The Easter weekend was very busy for BAC, and apologies for the delay in reporting, particularly on what will surely be one of the BAC achievements of the year – Anthony Clark’s amazing debut 100k race, in which he was part of a winning England team.
The race in question was the Anglo-Celtic 100k Plate, held in Perth, Scotland on 27 March, in which Anthony was competing as part of an England team of four, thus continuing what has become a BAC tradition of representation in this event, Steve Way and Jon Sharkey (twice) having previously run for England. This was Anthony‘s first race (or even run) at this distance, but nevertheless he had a firm race plan (helped by advice from Steve and Jon, and also Jez Bragg), targeting a 7.15.00 finishing time, but would be content with a 7.25.00 finish in the top 10. In the event, Anthony missed out on a bronze medal by a mere 32 seconds, finishing fourth in 7.17.43. England were the clear winners, with Anthony‘s team mates Paul Navesey winning the race, and Chris Singleton and Nathan Montague finishing 6th and 7th respectively. A look at Anthony‘s lap times (the course consisted of 42 laps) reveals that he is cut out for Ultra running. These are described in the England Athletics report of the race as “outstandingly consistent”, and considering that each and every lap, bar one, was run in 10 minutes, plus only slightly differing seconds, that is hardly an exaggeration. The one lap outside this schedule, run at 11.19, is perhaps explained in Anthony‘s blog, in which he mentions ‘stomach issues’ which resulted in an ‘unplanned stop’ which fortunately had the desired effect. The last six laps are counted down by race officials, which seemed to make the laps fall away, and during which Anthony was able to move from 6th to 4th, and, into the last lap, with the 3rd placed athlete over a minute ahead, keeping 4th place seemed to be the most important objective. However, with hat and gloves discarded, Anthony was able to “put the hammer down” and by the midway point of the lap the distance to third place was down to 150 metres, only 30 seconds or so in front at the line. Anthony says of this moment “the feeling, the buzz and emotion of running for your country, having a great race and finishing as the chaser and not the chased only added to what is one of the proudest moments of my life and definitely my proudest sporting achievement”. Anthony pays tribute to his support team, essential in a race of this distance, and particularly to his “amazing wife” Nicki, who, for seven hours, stood in the cold for lap after lap handing him his fuel and “just being there”, and also his parents, who not only cheered Anthony and the whole England team on, but also looked after the children, Jasper and Florence, “whilst Daddy was running in circles and Mummy was looking after him”. Congratulations also to England‘s ladies’ team, who won the ladies’ Anglo-Celtic 100k Plate competition, consisting of Melissa Venables, who won the ladies’ race, Edwina Sutton, who was second, and Katie Samuelson, 4th. Well done to everybody, but particularly to our own Anthony Clark, of whom we are very proud!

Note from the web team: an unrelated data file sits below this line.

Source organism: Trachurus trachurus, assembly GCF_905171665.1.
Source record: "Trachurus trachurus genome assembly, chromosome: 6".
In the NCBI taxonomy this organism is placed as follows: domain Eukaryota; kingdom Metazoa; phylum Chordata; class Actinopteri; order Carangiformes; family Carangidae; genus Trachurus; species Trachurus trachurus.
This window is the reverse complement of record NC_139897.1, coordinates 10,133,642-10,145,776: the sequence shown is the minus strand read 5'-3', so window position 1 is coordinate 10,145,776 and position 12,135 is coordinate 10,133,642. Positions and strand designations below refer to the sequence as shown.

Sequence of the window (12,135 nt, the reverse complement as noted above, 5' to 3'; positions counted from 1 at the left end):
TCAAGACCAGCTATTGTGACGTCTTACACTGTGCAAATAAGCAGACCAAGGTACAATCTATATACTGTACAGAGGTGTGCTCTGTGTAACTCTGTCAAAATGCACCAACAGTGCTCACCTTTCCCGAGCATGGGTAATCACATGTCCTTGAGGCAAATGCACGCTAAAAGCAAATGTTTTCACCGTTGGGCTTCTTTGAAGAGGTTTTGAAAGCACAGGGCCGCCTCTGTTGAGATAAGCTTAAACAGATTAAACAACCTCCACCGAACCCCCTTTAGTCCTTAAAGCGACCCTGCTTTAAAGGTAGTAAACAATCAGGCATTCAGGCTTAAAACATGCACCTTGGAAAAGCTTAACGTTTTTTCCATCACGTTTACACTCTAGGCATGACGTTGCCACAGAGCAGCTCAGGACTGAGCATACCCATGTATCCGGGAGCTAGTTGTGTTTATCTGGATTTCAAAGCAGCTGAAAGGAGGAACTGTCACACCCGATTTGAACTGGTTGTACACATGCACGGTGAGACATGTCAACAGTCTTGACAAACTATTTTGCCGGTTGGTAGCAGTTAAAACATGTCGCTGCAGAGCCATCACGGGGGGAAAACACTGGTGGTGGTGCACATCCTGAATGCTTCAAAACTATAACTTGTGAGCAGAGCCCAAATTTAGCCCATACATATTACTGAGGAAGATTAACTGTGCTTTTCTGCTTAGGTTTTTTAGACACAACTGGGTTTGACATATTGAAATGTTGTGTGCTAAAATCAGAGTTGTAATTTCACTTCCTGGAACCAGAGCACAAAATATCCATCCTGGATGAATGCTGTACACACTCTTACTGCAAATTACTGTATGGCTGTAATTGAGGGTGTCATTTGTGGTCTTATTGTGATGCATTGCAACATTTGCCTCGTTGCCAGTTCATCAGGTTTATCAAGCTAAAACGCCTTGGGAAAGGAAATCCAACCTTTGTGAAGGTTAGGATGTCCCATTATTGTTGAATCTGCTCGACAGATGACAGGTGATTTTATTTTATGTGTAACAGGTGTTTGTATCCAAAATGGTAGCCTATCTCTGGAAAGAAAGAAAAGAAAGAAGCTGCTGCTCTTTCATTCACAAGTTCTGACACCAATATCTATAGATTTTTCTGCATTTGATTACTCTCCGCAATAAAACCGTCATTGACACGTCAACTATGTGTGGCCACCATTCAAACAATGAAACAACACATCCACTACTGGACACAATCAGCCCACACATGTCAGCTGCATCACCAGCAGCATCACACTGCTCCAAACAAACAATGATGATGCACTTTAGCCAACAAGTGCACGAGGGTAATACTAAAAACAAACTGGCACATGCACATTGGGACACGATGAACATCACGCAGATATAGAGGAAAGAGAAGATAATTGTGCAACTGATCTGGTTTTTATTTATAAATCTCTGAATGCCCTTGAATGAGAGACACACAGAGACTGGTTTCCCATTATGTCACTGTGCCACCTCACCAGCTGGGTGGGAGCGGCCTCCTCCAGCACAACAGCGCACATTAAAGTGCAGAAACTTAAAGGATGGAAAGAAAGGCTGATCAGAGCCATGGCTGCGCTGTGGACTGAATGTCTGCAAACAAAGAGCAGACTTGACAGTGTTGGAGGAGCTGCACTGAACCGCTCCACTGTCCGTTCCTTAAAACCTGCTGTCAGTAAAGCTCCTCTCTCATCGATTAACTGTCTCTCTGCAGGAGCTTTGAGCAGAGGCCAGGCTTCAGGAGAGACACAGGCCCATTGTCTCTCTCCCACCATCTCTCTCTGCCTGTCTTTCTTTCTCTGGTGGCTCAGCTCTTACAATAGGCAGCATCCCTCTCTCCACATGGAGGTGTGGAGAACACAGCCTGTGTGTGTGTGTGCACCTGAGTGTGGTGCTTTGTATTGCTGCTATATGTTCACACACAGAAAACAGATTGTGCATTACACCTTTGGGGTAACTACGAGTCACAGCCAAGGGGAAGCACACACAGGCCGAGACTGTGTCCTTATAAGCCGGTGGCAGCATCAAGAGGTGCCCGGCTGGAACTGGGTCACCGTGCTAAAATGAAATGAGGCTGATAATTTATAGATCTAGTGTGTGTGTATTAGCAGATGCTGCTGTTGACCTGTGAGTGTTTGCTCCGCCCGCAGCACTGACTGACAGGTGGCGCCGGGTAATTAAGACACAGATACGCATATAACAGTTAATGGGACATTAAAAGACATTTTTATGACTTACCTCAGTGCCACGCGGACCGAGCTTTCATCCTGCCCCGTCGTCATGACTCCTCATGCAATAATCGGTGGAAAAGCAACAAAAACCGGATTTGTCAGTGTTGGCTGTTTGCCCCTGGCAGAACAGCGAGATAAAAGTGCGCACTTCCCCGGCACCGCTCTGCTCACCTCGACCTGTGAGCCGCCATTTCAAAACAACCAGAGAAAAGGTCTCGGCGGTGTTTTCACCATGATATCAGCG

The BAC Spring Open was held at Kings Park on Sunday 27 March, despite the track being covered in water early in the day following the passage overhead of storm Katie. Well done to everyone who worked very hard to clear things up to enable the meeting to go ahead. There is a link to the full results on the Home Page of this website.
Dave Parsons and Ian Graham travelled to Guernsey over the Easter weekend for the annual Guernsey Easter Running Festival, which consists of four races in four days, this year with a revised format involving shorter distances. One of the races is a four-person relay, for which Dave and Ian teamed up with Angela Jones, a Welsh Ultra Champion, and Geoff Scott, of Poole Runners. Geoff was absent from Guernsey in 2015, which explains the name of the relay team. A full report of the Easter weekend in Guernsey will follow.
On Easter Saturday, 26 March, the only BAC athlete competing in the annual Rotary Quarter Marathon, starting and finishing at Boscombe Pier, was Graham Robinson, who won the race in a time of 36.56. Graham was very much a part of the remarkable recovery of the Senior Mens’ team from near certain relegation to Division 1 safety in the recently finished Hampshire Cross Country League season.
Meanwhile, on the same day, Billy McGreevy was 299th in the Cardiff Half Marathon in a time of 1.21.18.
Finally, a reminder that the club has now paid the competition licence fees to England Athletics of those members who have renewed their subscriptions and paid the licence fee. If you haven’t renewed and also paid the licence fee you may find yourself ineligible to compete.